Kirk French from Pen State department of Anthropology and Jason De Leon, from the university of Michigan star in a Discovery Channel 10-episode series. In a interview to centerdaily.com we learn that “’Artifact or Fiction’ was the original name of the show, but just weeks before the show’s air date, The Discovery Channel changed it to ‘American Treasures,’ much to the dismay of French and De Leon…’It’s very offensive in the archaeology world to refer to artifacts as treasure. We hope our colleagues understand the name change and realize that we fought against it,’ French said.”
The show’s website invites us to
take a historical road trip across the country with AMERICAN TREASURES every Tuesday at 10 p.m. E/P” and informs us that “Archaeology professors, Dr. Jason De León and Dr. Kirk French often receive inquiries from everyday Americans who think they possess items that may have historical significance. Jason and Kirk, friends who met during grad school, hit the road during their school break to investigate and examine these unique artifacts for AMERICAN TREASURES.
French and De León travel across the country in their trusty pickup truck to conduct hands-on research into each item, consulting with experts and historians to learn more about not only the item itself, but its historical and cultural context: what it is, where it came from, who made it, and why. On occasion, they also meet up with fellow archaeologists to learn more about important scientific research going on across America.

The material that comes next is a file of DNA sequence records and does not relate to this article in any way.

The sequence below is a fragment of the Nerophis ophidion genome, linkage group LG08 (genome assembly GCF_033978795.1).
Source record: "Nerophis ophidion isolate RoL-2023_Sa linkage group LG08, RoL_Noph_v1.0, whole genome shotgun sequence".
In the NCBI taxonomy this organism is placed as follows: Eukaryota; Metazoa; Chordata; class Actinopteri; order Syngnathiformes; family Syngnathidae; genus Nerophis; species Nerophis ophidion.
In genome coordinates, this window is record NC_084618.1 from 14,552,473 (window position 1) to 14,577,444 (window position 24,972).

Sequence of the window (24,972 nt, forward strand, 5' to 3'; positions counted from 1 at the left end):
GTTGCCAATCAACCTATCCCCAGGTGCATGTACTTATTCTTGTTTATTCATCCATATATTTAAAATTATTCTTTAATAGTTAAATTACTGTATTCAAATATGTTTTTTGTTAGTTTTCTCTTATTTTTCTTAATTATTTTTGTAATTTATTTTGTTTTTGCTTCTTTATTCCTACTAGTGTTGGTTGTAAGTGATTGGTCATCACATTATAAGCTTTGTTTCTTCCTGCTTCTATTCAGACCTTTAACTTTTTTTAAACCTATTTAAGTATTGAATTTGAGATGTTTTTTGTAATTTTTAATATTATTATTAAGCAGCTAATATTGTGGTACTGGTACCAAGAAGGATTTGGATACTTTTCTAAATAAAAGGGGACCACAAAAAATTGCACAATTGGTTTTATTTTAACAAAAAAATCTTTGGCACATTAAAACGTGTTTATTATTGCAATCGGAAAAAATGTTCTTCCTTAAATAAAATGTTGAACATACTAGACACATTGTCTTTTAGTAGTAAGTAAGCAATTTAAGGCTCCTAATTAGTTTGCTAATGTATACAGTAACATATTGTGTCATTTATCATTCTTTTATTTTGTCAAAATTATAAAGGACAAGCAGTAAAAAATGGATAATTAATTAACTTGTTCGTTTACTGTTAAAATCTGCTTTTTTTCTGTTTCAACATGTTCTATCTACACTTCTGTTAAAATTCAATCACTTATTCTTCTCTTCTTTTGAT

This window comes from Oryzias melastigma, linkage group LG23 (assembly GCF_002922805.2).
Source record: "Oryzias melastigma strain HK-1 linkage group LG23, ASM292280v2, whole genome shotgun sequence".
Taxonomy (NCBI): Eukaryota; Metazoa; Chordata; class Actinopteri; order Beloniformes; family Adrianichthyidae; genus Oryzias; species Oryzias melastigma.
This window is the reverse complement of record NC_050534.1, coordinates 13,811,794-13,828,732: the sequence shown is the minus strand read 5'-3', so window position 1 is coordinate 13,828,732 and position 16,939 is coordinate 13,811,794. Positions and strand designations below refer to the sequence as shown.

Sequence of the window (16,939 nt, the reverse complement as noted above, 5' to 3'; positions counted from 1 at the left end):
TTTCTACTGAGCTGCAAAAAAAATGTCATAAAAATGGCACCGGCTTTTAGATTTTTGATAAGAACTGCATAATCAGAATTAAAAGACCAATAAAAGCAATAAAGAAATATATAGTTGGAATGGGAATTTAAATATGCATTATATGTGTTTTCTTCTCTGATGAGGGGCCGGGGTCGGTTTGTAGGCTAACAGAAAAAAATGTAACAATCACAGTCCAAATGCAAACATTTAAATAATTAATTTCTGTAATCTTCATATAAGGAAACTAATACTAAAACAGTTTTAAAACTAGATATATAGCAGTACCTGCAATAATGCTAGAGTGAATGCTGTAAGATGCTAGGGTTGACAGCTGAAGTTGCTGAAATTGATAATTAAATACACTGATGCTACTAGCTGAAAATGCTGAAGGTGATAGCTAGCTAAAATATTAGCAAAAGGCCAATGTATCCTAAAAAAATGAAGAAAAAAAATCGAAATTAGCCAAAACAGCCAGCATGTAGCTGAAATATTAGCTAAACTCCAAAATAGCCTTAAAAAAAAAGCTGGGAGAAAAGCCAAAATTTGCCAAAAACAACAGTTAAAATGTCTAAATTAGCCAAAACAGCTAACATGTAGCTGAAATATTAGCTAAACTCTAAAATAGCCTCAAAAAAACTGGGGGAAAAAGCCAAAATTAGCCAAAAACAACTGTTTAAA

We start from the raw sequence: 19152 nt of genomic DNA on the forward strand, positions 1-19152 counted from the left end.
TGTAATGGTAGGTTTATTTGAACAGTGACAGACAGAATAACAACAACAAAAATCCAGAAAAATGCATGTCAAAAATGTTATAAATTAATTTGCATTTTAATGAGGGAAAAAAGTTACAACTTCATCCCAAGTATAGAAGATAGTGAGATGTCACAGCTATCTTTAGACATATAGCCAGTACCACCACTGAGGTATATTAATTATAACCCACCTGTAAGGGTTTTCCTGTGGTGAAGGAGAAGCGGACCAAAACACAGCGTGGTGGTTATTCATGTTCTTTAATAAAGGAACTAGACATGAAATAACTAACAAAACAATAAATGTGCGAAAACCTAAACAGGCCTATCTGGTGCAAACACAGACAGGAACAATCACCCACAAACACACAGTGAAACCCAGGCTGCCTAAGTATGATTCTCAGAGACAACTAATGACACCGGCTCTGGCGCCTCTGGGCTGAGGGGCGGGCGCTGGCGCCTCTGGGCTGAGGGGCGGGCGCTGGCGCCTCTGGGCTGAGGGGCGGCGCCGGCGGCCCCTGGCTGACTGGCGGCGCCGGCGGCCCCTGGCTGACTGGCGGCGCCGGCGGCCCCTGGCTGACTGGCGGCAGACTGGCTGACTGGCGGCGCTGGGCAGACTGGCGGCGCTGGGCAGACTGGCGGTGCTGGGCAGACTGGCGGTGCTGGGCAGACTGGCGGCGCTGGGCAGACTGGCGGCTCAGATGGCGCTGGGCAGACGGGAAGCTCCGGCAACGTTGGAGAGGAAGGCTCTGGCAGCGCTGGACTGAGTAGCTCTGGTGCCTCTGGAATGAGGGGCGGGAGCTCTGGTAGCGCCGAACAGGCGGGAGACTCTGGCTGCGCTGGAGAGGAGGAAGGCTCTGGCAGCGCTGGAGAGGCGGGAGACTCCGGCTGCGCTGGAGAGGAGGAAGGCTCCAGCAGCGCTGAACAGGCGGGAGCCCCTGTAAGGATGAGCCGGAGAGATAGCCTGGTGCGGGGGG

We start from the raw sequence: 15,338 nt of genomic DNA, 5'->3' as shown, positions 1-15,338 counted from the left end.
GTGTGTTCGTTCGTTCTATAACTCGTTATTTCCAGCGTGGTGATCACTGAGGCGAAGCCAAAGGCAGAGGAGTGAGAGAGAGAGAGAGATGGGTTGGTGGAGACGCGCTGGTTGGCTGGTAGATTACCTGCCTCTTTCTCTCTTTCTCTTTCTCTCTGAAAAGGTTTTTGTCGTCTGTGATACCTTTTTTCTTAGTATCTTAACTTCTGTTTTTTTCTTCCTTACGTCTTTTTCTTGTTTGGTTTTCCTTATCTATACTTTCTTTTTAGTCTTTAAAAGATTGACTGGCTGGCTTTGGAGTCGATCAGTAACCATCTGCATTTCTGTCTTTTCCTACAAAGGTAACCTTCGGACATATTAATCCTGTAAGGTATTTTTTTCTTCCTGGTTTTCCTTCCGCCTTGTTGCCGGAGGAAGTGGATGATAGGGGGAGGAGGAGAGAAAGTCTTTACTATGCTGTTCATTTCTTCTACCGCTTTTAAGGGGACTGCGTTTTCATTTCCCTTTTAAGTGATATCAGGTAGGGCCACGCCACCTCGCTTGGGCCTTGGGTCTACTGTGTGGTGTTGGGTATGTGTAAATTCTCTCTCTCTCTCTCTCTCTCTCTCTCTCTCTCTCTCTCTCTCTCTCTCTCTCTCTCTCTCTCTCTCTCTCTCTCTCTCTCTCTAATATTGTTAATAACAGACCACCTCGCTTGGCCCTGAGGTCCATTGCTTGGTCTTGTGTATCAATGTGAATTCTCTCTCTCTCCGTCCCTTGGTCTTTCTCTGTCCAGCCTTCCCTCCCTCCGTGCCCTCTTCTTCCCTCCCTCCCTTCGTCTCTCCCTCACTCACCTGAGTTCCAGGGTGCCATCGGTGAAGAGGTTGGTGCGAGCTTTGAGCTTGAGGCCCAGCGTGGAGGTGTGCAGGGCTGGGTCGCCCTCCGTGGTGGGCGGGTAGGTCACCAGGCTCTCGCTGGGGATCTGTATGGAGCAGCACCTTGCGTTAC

Artifacts investigated for AMERICAN TREASURES include a Colt revolver claimed to have belonged to famed outlaw John Wesley Hardin, a steam whistle claimed to have been salvaged from Pearl Harbor, a brass trumpet thought to be Louis Armstrong’s, and a safe thought to hold business papers of Al Capone… Explains De León, “As a professor, I constantly remind my students that ‘culture’ isn’t just something that you read about in textbooks or have to travel to distant lands to find. AMERICAN TREASURES is about exploring and understanding different aspects of American culture through people, their stories, and through artifacts.”
“A common misconception the public has of archaeologists is that we look for treasure; that someday, if we’re lucky, we’ll strike it rich,” says French. “Archaeologists do not look for treasure and we do not place monetary value on artifacts. AMERICAN TREASURES gives us the opportunity to set the record straight and to say, ‘No one owns history, it belongs to all of us; it’s our American past.”
Trailers can be watched here